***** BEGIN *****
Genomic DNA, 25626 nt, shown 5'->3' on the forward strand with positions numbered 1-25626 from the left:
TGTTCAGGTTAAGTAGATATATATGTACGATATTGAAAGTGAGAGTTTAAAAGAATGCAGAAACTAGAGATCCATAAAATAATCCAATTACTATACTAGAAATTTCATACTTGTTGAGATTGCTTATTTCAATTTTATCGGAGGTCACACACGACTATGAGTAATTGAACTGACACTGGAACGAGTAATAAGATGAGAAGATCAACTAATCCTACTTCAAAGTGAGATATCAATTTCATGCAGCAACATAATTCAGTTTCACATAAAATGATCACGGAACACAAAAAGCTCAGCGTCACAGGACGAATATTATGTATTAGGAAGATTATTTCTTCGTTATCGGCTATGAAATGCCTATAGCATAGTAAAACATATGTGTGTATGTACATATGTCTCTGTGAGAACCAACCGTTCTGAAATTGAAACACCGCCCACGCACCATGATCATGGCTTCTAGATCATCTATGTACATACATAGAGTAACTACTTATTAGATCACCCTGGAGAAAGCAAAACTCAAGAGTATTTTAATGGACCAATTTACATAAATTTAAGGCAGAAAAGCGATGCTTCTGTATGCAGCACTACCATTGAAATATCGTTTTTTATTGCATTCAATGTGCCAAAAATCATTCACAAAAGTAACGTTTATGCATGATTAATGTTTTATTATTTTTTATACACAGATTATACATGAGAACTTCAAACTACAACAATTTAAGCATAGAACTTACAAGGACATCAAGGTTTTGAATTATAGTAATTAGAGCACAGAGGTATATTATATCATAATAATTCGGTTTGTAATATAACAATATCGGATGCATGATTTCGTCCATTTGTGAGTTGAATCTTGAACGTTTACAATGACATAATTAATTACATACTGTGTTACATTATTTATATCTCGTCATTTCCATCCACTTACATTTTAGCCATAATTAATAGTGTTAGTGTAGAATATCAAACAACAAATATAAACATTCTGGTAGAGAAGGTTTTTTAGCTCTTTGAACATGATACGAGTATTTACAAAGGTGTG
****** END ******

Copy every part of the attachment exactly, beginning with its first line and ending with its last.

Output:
Genomic DNA, 25626 nt, shown 5'->3' on the forward strand with positions numbered 1-25626 from the left:
TGTTCAGGTTAAGTAGATATATATGTACGATATTGAAAGTGAGAGTTTAAAAGAATGCAGAAACTAGAGATCCATAAAATAATCCAATTACTATACTAGAAATTTCATACTTGTTGAGATTGCTTATTTCAATTTTATCGGAGGTCACACACGACTATGAGTAATTGAACTGACACTGGAACGAGTAATAAGATGAGAAGATCAACTAATCCTACTTCAAAGTGAGATATCAATTTCATGCAGCAACATAATTCAGTTTCACATAAAATGATCACGGAACACAAAAAGCTCAGCGTCACAGGACGAATATTATGTATTAGGAAGATTATTTCTTCGTTATCGGCTATGAAATGCCTATAGCATAGTAAAACATATGTGTGTATGTACATATGTCTCTGTGAGAACCAACCGTTCTGAAATTGAAACACCGCCCACGCACCATGATCATGGCTTCTAGATCATCTATGTACATACATAGAGTAACTACTTATTAGATCACCCTGGAGAAAGCAAAACTCAAGAGTATTTTAATGGACCAATTTACATAAATTTAAGGCAGAAAAGCGATGCTTCTGTATGCAGCACTACCATTGAAATATCGTTTTTTATTGCATTCAATGTGCCAAAAATCATTCACAAAAGTAACGTTTATGCATGATTAATGTTTTATTATTTTTTATACACAGATTATACATGAGAACTTCAAACTACAACAATTTAAGCATAGAACTTACAAGGACATCAAGGTTTTGAATTATAGTAATTAGAGCACAGAGGTATATTATATCATAATAATTCGGTTTGTAATATAACAATATCGGATGCATGATTTCGTCCATTTGTGAGTTGAATCTTGAACGTTTACAATGACATAATTAATTACATACTGTGTTACATTATTTATATCTCGTCATTTCCATCCACTTACATTTTAGCCATAATTAATAGTGTTAGTGTAGAATATCAAACAACAAATATAAACATTCTGGTAGAGAAGGTTTTTTAGCTCTTTGAACATGATACGAGTATTTACAAAGGTGTG